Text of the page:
We don’t know if it’s wizardry or chicanery… or even if it’s done on purpose.
But one thing’s clear… President Trump seems to base his trade policies on what’s happening in the stock market.
Just look at this recent chart of the S&P 500.
Each major turning point corresponds to a presidential tweet about trade.
When the market rallies, Trump gets tough on trade. When the market falls, Trump softens his stance.
Since March, the president has been tweeting up a storm about trade relations—and the market seems to have been reacting.
When his tweets signal trade protectionism, the market goes down… And when they signal trade liberalization, the market goes up. You can almost predict the volatility by following Trump’s tweets. Check out the examples below…
March 8: Trump announces tariffs on steel and aluminum on Twitter. The market falls a couple of points.
March 13: Trump fires Secretary of State Rex Tillerson, a free trade advocate. Gary Cohn, Trump’s top economic advisor and another free trade advocate, resigns that same week. The market starts a two-week, 7% fall on the news.
April 4: Trump sends a tweet easing his tough talk on China. The market rises 4%.
April 17: Trump sends a tweet criticizing the Trans-Pacific Partnership (TPP) trade deal. Speculation of a trade war resumes. The market falls 3%.
May 2: Trump announces that U.S. officials have arrived in Beijing for trade talks and signals that relations will improve. The market rises 4%.
Of course, we can’t say for sure whether the president’s policies are based on market movements… It could just be coincidence. But it sure doesn’t feel that way.
We do see a trend developing here, though… And our job at the Daily is to follow trends to profits.
Twitter and Trade
Regular readers know we like trolling the president’s Twitter feed to find money-making ideas.
And just last month, we followed his missives against the Saudi royal family into the energy sector.
The president’s recent flurry of tweets on global trade is presenting us with another opportunity. Let me explain…
President Trump is a smart businessman. He knows investors like free trade. But he thinks the trade deals we’ve made with countries like China are bad for the U.S. They export to the U.S. with few restrictions, but put heavy tariffs on our U.S. exports.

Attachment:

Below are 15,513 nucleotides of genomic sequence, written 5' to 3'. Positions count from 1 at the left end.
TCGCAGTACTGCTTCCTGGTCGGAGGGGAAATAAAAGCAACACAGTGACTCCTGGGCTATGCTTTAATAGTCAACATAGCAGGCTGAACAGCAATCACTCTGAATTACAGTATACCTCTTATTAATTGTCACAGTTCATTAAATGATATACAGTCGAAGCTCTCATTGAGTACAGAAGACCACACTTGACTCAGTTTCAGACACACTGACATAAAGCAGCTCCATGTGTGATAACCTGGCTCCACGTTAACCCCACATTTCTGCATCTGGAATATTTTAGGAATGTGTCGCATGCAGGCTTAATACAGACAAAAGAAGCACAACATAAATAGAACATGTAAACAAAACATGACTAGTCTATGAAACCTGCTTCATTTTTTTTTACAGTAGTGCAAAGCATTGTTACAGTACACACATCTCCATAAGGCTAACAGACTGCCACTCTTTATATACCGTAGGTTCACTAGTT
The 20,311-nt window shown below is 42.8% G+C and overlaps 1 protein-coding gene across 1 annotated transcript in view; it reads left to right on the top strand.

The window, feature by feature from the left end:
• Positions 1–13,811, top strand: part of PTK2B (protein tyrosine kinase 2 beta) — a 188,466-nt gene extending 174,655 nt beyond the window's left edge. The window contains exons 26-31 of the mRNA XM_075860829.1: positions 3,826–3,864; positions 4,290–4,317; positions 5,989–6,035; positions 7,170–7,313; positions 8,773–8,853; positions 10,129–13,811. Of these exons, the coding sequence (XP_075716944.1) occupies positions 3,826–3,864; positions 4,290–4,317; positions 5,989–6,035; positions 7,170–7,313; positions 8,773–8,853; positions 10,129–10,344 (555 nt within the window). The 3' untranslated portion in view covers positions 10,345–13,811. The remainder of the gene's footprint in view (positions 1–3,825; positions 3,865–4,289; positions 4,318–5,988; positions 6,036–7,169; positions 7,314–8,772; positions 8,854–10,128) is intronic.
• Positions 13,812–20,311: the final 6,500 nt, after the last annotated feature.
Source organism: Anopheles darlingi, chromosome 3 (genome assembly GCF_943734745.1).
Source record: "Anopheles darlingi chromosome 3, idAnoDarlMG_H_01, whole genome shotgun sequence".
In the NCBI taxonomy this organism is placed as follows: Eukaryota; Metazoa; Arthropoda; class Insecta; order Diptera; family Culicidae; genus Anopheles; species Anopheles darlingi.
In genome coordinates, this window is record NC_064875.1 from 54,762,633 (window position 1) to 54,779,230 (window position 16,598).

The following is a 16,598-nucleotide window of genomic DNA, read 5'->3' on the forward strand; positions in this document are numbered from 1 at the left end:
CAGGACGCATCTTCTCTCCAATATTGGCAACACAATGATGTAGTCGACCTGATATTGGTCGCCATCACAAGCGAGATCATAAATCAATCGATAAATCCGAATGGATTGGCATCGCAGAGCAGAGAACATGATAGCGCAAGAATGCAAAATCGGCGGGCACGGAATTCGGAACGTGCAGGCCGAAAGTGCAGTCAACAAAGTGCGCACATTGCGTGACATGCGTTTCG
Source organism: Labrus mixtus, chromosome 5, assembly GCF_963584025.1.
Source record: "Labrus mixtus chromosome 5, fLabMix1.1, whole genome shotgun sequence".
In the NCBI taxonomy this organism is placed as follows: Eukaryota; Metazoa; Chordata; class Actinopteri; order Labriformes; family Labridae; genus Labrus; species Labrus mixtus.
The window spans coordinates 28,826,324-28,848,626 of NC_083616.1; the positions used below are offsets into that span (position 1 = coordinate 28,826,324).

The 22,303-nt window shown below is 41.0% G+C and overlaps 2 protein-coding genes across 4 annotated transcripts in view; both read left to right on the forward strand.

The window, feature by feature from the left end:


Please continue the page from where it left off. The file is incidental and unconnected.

That’s why the president constantly criticizes bad trade deals on Twitter.
The market reacts negatively when he tweets about protectionism. And it reacts positively when he tweets about expanding free trade.
We can’t know for sure what our mercurial commander-in-chief will tweet next about trade.
Over the weekend, Treasury Secretary Steven Mnuchin announced that the U.S. would put its trade war with China “on hold” after both sides agreed to drop their tariff threats. The market has rallied some since.
I’m a little skeptical that they will maintain this posture… But if you see President Trump send another get-tough-on-trade tweet, expect the market to fall again.
How to Play Trump’s Trade Tweets
After stocks have run up a little bit when Trump “gets tough” on trade, you could take a short position. Once his rhetoric eases, go long.
This strategy would have worked well over the past few months.
For those of you who don’t want to spend time trading in and out of your brokerage account, I still suggest buying the iShares Russell 2000 ETF (IWM). It’s up 18% since I first recommended it in March 2017.
The fund tracks nearly 2,000 publicly traded, small-cap companies.
Remember, multinational companies will feel the most pain if a trade war breaks out between China and the United States. Smaller, domestic companies will be less exposed.
The large companies in the S&P 500 get 47% of revenues from overseas. The smaller companies in the Russell 2000 only get 20% of revenue from overseas.
The Russell 2000 does take its lumps along with the S&P. But it just reached an all-time high last week.
IWM remains the easy, “one-click” way to play the trade war.
Nick Rokke, CFA
Analyst, The Palm Beach Daily
P.S. Do you regularly follow President Trump’s tweets? We want to know why (or why not), especially if you’ve profited from them. Send us your story right here…
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